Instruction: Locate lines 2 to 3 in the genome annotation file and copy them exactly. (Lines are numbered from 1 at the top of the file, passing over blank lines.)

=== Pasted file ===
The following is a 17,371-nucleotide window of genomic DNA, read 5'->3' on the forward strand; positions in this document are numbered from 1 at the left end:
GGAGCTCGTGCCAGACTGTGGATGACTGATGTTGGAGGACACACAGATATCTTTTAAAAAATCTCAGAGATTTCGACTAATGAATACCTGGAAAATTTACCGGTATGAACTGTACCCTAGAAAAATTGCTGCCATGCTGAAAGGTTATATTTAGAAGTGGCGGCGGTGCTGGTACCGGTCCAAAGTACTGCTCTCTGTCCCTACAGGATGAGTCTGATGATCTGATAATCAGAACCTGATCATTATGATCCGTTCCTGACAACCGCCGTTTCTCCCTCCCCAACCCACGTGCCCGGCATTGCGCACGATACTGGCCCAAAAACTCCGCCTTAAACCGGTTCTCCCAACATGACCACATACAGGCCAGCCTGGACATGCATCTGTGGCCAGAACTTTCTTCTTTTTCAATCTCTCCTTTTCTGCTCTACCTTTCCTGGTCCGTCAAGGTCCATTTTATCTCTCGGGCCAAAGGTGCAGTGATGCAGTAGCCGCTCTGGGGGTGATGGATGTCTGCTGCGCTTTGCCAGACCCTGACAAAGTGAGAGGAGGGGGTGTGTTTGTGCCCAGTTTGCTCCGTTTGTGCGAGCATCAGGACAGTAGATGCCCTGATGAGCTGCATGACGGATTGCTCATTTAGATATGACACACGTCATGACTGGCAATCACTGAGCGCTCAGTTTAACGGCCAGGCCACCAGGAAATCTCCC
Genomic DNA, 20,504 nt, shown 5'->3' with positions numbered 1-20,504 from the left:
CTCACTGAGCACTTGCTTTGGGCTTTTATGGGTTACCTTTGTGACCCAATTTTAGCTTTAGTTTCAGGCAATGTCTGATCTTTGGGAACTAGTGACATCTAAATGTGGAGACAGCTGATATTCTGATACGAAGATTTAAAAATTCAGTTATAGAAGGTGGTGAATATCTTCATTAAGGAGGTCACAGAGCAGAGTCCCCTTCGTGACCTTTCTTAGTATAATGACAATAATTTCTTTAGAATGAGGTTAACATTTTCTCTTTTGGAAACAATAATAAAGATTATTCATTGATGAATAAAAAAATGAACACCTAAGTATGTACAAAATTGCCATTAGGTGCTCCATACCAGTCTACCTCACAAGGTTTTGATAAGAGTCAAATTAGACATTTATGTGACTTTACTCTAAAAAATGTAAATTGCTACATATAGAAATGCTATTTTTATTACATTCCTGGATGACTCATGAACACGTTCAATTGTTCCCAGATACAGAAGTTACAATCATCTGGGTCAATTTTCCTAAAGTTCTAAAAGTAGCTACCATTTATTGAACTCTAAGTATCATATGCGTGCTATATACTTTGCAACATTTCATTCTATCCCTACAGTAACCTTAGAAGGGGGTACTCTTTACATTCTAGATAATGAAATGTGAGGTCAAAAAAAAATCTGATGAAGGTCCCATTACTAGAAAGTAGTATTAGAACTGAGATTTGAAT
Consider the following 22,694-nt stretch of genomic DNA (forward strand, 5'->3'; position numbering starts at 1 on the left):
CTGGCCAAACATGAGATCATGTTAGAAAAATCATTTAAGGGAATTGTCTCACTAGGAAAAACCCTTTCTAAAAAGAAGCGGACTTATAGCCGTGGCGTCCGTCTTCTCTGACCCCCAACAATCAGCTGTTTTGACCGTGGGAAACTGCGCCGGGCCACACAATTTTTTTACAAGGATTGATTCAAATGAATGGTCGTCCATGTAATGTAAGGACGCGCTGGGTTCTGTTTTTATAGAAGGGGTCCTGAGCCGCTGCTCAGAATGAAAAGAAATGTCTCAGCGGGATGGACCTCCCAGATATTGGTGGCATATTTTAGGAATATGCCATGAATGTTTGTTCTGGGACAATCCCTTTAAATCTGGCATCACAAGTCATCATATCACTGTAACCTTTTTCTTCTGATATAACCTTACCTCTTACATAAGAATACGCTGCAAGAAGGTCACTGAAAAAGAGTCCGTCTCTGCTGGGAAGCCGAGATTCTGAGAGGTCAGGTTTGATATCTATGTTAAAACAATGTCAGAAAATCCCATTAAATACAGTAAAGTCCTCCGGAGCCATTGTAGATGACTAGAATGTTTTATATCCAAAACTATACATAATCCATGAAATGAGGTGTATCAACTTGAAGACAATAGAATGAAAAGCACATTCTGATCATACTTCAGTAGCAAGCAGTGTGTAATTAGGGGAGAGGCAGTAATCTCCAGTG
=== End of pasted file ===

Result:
GGAGCTCGTGCCAGACTGTGGATGACTGATGTTGGAGGACACACAGATATCTTTTAAAAAATCTCAGAGATTTCGACTAATGAATACCTGGAAAATTTACCGGTATGAACTGTACCCTAGAAAAATTGCTGCCATGCTGAAAGGTTATATTTAGAAGTGGCGGCGGTGCTGGTACCGGTCCAAAGTACTGCTCTCTGTCCCTACAGGATGAGTCTGATGATCTGATAATCAGAACCTGATCATTATGATCCGTTCCTGACAACCGCCGTTTCTCCCTCCCCAACCCACGTGCCCGGCATTGCGCACGATACTGGCCCAAAAACTCCGCCTTAAACCGGTTCTCCCAACATGACCACATACAGGCCAGCCTGGACATGCATCTGTGGCCAGAACTTTCTTCTTTTTCAATCTCTCCTTTTCTGCTCTACCTTTCCTGGTCCGTCAAGGTCCATTTTATCTCTCGGGCCAAAGGTGCAGTGATGCAGTAGCCGCTCTGGGGGTGATGGATGTCTGCTGCGCTTTGCCAGACCCTGACAAAGTGAGAGGAGGGGGTGTGTTTGTGCCCAGTTTGCTCCGTTTGTGCGAGCATCAGGACAGTAGATGCCCTGATGAGCTGCATGACGGATTGCTCATTTAGATATGACACACGTCATGACTGGCAATCACTGAGCGCTCAGTTTAACGGCCAGGCCACCAGGAAATCTCCC
Genomic DNA, 20,504 nt, shown 5'->3' with positions numbered 1-20,504 from the left: